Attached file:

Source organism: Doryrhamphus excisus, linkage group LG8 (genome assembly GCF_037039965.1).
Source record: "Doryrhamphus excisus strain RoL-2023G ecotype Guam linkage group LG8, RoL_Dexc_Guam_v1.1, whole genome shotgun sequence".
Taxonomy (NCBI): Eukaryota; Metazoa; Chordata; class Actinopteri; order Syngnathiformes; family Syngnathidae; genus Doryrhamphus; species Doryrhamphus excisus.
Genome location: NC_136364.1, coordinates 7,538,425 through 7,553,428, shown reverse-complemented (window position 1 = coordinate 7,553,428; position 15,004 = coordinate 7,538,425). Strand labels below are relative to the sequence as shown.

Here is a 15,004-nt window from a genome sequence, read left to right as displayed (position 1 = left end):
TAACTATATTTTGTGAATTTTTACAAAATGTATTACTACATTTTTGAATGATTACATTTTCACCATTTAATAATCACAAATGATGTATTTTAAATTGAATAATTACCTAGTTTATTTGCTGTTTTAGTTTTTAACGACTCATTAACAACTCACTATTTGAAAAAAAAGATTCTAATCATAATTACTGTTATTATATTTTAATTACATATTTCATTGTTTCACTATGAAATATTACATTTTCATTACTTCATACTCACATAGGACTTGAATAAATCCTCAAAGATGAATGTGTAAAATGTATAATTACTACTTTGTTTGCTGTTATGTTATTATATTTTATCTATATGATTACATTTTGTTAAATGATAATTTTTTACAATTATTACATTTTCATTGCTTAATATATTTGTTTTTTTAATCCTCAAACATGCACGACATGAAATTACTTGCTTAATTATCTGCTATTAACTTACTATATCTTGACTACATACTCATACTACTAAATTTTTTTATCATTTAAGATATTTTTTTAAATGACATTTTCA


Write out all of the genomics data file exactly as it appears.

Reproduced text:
Source organism: Doryrhamphus excisus, linkage group LG8 (genome assembly GCF_037039965.1).
Source record: "Doryrhamphus excisus strain RoL-2023G ecotype Guam linkage group LG8, RoL_Dexc_Guam_v1.1, whole genome shotgun sequence".
Taxonomy (NCBI): Eukaryota; Metazoa; Chordata; class Actinopteri; order Syngnathiformes; family Syngnathidae; genus Doryrhamphus; species Doryrhamphus excisus.
Genome location: NC_136364.1, coordinates 7,538,425 through 7,553,428, shown reverse-complemented (window position 1 = coordinate 7,553,428; position 15,004 = coordinate 7,538,425). Strand labels below are relative to the sequence as shown.

Here is a 15,004-nt window from a genome sequence, read left to right as displayed (position 1 = left end):
TAACTATATTTTGTGAATTTTTACAAAATGTATTACTACATTTTTGAATGATTACATTTTCACCATTTAATAATCACAAATGATGTATTTTAAATTGAATAATTACCTAGTTTATTTGCTGTTTTAGTTTTTAACGACTCATTAACAACTCACTATTTGAAAAAAAAGATTCTAATCATAATTACTGTTATTATATTTTAATTACATATTTCATTGTTTCACTATGAAATATTACATTTTCATTACTTCATACTCACATAGGACTTGAATAAATCCTCAAAGATGAATGTGTAAAATGTATAATTACTACTTTGTTTGCTGTTATGTTATTATATTTTATCTATATGATTACATTTTGTTAAATGATAATTTTTTACAATTATTACATTTTCATTGCTTAATATATTTGTTTTTTTAATCCTCAAACATGCACGACATGAAATTACTTGCTTAATTATCTGCTATTAACTTACTATATCTTGACTACATACTCATACTACTAAATTTTTTTATCATTTAAGATATTTTTTTAAATGACATTTTCA